Wednesday, June 12, 2024

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Ruby Riott wields discomfort as a weapon

Professional wrestling, especially in the WWE, can be a staunchly black and white product. The baby faces are champions of good meant to be cheered. The heels are nefarious or cowardly and meant to be booed. These visceral crowd reactions are engrained deep within every event-going fan. So, when a character or a storyline comes along that doesn’t automatically satisfy one of these two responses, fans are often left scratching their heads. Sometimes, like in the case of the ongoing Ruby Riott vs. Natalya feud, it’s not about being avant garde but ultimately a question of taste and moral decency.

In the past few weeks, Riott, a character who has become a leading heel in the Raw women’s division, has truly amped up her level of cruelty by callously using the real-life passing of Natalya’s father, Jim “The Anvil” Neidhart, as lightning rod for colossal heel heat.

Ahead of the two women’s TLC table matches this Sunday, Dec. 16, Riott has destroyed The Anvil’s treasured sun glasses, put Natalya through a table and berated the Hart Dungeon product as a failure to her family, mocking her grief and presenting her with the gift of a table bearing her father’s likeness.

Some have begged the question, is this too much? Is this too personal? Too nasty? When a heel is meant to be booed and all an audience can do is sit in stunned silence, is this a bad way to build heat?

Simply put: no. A boo should not be the only acceptable outcome for a heel’s antics. In a world where kayfabe is all but a thing of the past, most fans operate under the assumption that the participants in any given storyline are made aware of the angles presented and work through them together.

Working with the belief that these personal attacks aren’t too personal for the performers themselves, it gives the promotion more freedom to play with the emotions of the audience. When every reaction to a match is all out anger from a fan, it can be exhausting. So, it’s refreshing to have something that makes you squirm thrown in for good measure. Something that throws off the equilibrium.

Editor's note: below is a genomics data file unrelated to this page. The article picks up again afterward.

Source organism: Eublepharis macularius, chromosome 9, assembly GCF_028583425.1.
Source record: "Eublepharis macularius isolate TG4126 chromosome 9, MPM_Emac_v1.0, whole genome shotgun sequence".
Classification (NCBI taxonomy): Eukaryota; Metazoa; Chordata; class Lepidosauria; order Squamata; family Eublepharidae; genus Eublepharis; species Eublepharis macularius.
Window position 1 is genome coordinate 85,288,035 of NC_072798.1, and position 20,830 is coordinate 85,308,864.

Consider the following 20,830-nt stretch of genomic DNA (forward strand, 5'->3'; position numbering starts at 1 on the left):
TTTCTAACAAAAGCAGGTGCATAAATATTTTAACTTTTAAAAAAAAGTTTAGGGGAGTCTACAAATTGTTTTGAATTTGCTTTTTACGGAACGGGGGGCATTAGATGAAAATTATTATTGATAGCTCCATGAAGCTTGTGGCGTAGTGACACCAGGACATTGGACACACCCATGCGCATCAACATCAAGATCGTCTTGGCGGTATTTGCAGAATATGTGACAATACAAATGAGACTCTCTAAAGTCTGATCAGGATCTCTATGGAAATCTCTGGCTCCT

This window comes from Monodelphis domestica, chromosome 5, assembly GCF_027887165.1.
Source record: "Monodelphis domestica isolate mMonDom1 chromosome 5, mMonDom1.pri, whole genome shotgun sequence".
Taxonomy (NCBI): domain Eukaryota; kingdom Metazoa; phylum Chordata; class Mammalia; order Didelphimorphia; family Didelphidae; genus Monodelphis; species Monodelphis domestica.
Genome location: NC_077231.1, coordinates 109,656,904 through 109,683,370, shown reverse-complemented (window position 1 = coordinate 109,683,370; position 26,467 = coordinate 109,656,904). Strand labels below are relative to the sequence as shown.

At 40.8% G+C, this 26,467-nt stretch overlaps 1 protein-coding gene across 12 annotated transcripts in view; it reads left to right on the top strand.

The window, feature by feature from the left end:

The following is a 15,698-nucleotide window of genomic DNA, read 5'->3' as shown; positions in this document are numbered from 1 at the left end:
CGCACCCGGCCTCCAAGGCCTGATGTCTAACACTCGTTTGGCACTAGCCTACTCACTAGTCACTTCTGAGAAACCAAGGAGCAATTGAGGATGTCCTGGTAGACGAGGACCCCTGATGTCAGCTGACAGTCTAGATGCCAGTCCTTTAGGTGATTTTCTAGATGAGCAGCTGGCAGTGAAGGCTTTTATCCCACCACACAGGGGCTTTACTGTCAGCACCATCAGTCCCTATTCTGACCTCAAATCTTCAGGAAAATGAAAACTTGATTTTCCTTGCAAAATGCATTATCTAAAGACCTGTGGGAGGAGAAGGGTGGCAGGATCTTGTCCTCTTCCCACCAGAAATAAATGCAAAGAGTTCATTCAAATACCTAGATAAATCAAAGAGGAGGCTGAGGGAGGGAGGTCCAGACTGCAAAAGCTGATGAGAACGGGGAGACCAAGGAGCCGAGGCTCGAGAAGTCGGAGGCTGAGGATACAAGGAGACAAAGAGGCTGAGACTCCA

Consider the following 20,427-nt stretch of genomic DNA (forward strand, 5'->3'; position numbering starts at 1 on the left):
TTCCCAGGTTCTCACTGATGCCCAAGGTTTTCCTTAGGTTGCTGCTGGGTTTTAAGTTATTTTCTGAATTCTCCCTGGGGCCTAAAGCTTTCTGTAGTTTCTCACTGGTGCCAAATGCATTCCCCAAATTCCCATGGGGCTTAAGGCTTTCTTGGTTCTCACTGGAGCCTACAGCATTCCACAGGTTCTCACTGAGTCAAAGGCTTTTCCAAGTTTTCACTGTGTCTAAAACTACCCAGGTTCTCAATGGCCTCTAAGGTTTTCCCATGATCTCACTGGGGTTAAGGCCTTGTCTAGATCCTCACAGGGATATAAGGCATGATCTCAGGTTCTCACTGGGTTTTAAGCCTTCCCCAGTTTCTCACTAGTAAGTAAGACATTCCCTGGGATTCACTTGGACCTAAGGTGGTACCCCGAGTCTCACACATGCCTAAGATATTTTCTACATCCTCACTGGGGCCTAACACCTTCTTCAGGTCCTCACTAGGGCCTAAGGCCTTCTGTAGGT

Ruby Riott vs. Natalya is not designed to be comfortable. It’s designed to be catharsis. An exorcism of grief for a woman who has given everything to a company she loves. Natalya’s promos opposite Riott’s antics have been moving and downright heroic in the face of true villainy. She elicits raucous cheers as she emotionally declares that she will drive Riott through a table.

When Riott declared that Natalya “needed a counselor”, she may have been right, but this storyline seems to be WWE’s attempt at therapy. What better way to get through the trauma of losing a beloved father and mentor than living out the hero’s fantasy of avenging his loss?

Every hero needs a villain, though, and Ruby Riott may be too good at playing one. When the punk rock villainess unveiled her “present” to Natalya this past Monday, the audience audibly gasped instead of booed. While the audience sat uncomfortably with the attacks, the story simply simmered.

The ending will be the same when Natalya ultimately vanquishes her new-found nemesis. She will be cheered like she has never been cheered before.

Riott toes the line of decency like caged tiger ready to strike. While her antics may not be getting the boos fans are accustomed too, the uniquely personal approach serves to inform the storyline and its characters all the better for it. Plus, it delivers something fans aren’t usually expecting, an intentional reason to squirm. Discomfort usually means something’s gone wrong within WWE storytelling, so to feel it used against them as a tool can feel alien to a fan.

In the end, it will feel all the better for everyone when Riott is driven through a table on Sunday.

For a counterpoint to this argument, check out Phil Lindsey’s article arguing that Ruby Riott shows us the wrong way to get heat.

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